- Used in my recipes for Arancinis, Bitterballens and Buttermilk Fried Chicken
Gluten-Free Tortilla Coating
- Ground from gluten-free corn tortilla chips or homemade corn tortillas
- Used in various meat coatings
- Works well in Tex-Mex dishes
- Slightly spicy & earthy corn flavour
- Used in Cajun Crumbed Chicken
- Try using gluten-free potato crips
Gluten-Free Sesame Coating
- Used in meat, seafood and vegetable coatings, especially in Asian cooking
- A pleasant, slightly nutty flavour
- High nutritional value and good fibre content
- Sesame seeds work well in Dukkah as a coating. Dukkah is coarsely ground from toasted almonds, sesame seeds and toasted spices
- Skip here for the dukkah coating recipe
- Dukkah is fantastic as a chicken or fish coating
Gluten-Free Cornflake Coating
- Use store-bought gluten-free cornflakes
- Crush with the seasoning that suits the flavour of your dish
- Used to coat meat, seafood and fritters
- Children love this coating on chicken nuggets and fish fingers
- Suitable to freeze and ready to coat straight from the freezer
- Used in my Christmas Sweet Potato Puffs and upcoming Singapore Cereal Prawns recipe
- Ground coarsely from either white, red or multi-coloured quinoa grains
- Use lightly pre-toasted quinoa for that extra flavour
- Used in meat, vegetable and fritter coatings
- Quite earthy & coarse, but can be crushed further if you prefer a finer texture
- The healthiest of all the gluten-free crumbling suggestions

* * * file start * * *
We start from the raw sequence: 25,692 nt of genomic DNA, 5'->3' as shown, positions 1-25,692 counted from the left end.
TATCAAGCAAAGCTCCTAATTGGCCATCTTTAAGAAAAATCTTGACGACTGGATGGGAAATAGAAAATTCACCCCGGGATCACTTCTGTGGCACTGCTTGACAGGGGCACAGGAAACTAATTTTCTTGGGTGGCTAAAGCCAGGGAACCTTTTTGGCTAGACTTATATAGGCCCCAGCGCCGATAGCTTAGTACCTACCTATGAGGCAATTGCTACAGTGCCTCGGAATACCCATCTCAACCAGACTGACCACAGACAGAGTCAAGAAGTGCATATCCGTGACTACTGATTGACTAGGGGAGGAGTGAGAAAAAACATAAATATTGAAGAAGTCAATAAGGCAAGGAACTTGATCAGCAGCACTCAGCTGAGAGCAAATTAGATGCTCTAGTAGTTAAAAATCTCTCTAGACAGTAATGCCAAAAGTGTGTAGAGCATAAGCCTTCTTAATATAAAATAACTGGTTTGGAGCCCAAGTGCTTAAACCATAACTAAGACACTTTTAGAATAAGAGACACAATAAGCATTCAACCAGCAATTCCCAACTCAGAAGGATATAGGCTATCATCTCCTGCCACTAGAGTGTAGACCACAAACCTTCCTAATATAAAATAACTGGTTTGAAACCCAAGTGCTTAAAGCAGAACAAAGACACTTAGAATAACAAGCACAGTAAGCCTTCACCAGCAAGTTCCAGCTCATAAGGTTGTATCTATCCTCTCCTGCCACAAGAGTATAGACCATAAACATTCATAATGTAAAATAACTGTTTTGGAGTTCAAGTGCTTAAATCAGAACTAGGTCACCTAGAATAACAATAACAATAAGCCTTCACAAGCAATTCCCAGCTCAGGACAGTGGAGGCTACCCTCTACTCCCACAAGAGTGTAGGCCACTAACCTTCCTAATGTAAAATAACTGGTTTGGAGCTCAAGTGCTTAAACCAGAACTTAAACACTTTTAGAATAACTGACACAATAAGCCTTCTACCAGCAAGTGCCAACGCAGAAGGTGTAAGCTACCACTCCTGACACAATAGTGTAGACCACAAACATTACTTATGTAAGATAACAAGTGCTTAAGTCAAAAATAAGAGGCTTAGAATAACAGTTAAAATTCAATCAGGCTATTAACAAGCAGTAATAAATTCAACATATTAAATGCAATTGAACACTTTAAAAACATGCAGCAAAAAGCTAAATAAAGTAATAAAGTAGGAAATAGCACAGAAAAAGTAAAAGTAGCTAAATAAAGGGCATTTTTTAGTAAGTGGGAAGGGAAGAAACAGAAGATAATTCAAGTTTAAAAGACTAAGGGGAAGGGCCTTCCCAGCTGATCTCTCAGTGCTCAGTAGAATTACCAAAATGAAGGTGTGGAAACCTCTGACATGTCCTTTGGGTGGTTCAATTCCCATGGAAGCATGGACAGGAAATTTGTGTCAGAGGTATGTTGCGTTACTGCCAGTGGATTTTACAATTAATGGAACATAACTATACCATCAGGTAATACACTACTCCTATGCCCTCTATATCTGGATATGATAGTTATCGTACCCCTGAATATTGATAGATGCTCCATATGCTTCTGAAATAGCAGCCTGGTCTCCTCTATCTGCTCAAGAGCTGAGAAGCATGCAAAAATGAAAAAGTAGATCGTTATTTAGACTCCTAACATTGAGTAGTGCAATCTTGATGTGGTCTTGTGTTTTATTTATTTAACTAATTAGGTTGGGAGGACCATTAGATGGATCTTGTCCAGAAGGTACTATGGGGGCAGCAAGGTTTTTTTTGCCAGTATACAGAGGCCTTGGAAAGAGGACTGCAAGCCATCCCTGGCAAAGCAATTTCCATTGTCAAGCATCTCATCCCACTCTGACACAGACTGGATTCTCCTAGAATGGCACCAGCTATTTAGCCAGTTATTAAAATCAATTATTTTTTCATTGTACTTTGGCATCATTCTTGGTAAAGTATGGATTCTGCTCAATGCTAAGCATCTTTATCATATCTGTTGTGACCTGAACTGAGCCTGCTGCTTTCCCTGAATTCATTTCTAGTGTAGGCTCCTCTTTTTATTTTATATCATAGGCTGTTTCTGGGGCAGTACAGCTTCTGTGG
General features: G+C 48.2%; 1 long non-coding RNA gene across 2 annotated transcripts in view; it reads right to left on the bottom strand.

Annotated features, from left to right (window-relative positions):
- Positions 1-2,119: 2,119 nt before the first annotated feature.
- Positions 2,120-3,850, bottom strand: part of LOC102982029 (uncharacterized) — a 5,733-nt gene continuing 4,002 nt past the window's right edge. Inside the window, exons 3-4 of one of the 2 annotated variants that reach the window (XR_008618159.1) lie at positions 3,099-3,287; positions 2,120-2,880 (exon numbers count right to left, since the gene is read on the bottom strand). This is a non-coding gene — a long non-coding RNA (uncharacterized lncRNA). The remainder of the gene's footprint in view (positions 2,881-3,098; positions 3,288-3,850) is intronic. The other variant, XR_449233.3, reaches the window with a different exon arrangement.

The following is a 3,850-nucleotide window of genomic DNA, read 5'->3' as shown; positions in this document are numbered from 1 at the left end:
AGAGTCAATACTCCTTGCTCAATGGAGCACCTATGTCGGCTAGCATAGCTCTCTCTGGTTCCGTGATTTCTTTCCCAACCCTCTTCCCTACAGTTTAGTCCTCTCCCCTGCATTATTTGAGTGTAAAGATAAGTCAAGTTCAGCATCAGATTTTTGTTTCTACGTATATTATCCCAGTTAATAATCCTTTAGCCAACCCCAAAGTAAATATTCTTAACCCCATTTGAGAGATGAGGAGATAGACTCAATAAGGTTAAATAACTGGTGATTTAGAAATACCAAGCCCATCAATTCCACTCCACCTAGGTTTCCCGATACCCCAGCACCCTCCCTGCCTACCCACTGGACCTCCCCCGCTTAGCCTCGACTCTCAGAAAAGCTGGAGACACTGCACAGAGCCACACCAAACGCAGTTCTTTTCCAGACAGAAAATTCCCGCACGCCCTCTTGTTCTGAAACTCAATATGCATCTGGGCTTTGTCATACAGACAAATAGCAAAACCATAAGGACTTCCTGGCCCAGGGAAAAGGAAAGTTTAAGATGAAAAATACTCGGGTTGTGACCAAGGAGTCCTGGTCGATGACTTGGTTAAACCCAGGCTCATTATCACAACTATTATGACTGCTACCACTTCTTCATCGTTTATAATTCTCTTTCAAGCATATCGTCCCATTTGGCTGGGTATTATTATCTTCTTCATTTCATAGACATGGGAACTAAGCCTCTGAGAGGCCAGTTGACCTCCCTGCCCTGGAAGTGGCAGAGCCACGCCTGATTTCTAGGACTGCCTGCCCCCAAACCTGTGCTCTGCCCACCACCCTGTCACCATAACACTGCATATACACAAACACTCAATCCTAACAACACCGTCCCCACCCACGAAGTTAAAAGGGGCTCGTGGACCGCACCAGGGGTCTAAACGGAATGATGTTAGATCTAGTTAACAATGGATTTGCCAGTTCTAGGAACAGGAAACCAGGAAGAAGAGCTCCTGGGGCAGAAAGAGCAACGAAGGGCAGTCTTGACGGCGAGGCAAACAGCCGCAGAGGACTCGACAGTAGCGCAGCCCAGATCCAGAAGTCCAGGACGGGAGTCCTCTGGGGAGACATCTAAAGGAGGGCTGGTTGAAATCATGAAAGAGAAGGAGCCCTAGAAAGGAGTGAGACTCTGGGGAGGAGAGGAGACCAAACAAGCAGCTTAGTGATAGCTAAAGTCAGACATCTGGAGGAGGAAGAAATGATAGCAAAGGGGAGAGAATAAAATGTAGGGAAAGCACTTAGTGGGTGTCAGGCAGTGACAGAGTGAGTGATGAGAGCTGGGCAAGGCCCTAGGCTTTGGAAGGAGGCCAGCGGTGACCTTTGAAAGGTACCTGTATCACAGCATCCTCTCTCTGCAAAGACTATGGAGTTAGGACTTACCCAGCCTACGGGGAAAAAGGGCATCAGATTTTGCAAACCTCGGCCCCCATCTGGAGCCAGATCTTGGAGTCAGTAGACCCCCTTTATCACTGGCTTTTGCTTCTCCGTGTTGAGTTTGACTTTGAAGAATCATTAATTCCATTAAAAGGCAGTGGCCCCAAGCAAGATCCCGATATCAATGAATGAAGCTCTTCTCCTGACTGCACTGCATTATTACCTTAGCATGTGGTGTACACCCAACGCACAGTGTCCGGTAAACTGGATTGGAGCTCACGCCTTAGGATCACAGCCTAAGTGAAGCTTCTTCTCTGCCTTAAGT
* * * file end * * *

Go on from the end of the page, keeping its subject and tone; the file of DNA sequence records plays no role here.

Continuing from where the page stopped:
- A superfood
- Red and black quinoa have nearly twice the Vitamin E and antioxidant capacity compared to white
Cornmeal & Polenta Coating
- Regular yellow or white cornmeal is made from dried corn kernels.
- Used as a crispy coating for fish fillets, notably Southern Fried Cat Fish or in Fish Fry.
- Popular to coat oven-fried chicken
- Polenta has a coarser texture, but it gives a bigger crunch and irresistible fried corn flavour
- Grated Parmesan cheese mixed with Italian seasoning makes a heavenly coating for chicken fillets & certain vegetables like zucchini, eggplant and mushrooms
- Only suitable to oven-bake on baking paper
- Upcoming recipe: Italian Parmesan Chicken
- Using crushed nuts from almonds to pecans
- Add the seasoning that suits the flavours of the dish
- Nutritious and full of flavour & texture
- Almond meal mixed with arrowroot powder or cornflour is also an effective coating for fried foods like onion rings and chicken wings
HOMEMADE DUKKAH SPICE BLEND
- 100g whole almonds, skins removed
- 70g sesame seeds
- 1 ½ tablespoons coriander seeds
- 1 teaspoon cumin powder
- 3 teaspoons cumin seeds
- ½ teaspoon fennel seeds
- ¾ teaspoon freshly cracked black pepper
- ¾ teaspoon salt
- 1 teaspoon dried chilli flakes
1. Roast the almonds in a dry pan on medium heat until the almonds turn golden. Keep stirring them and don’t leave them unattended as nuts burn very easily.
2. Remove the almonds to cool down on a plate.
3. Measure all the sesame seeds and spices in a small bowl and add them to the dry pan.
4. Dry roast the mixture, stirring continuously until they appear nicely roasted. At this stage, your kitchen will smell magical with the aroma of these roasted spices.
5. Remove to the same plate as the almonds to cool down completely.
6. Once cooled, add the almonds, sesame seeds and spice mixture to a food processor.
7. Pulse or gently process the mixture until it appears crumbly. Don’t over mix it otherwise it may turn into almond butter!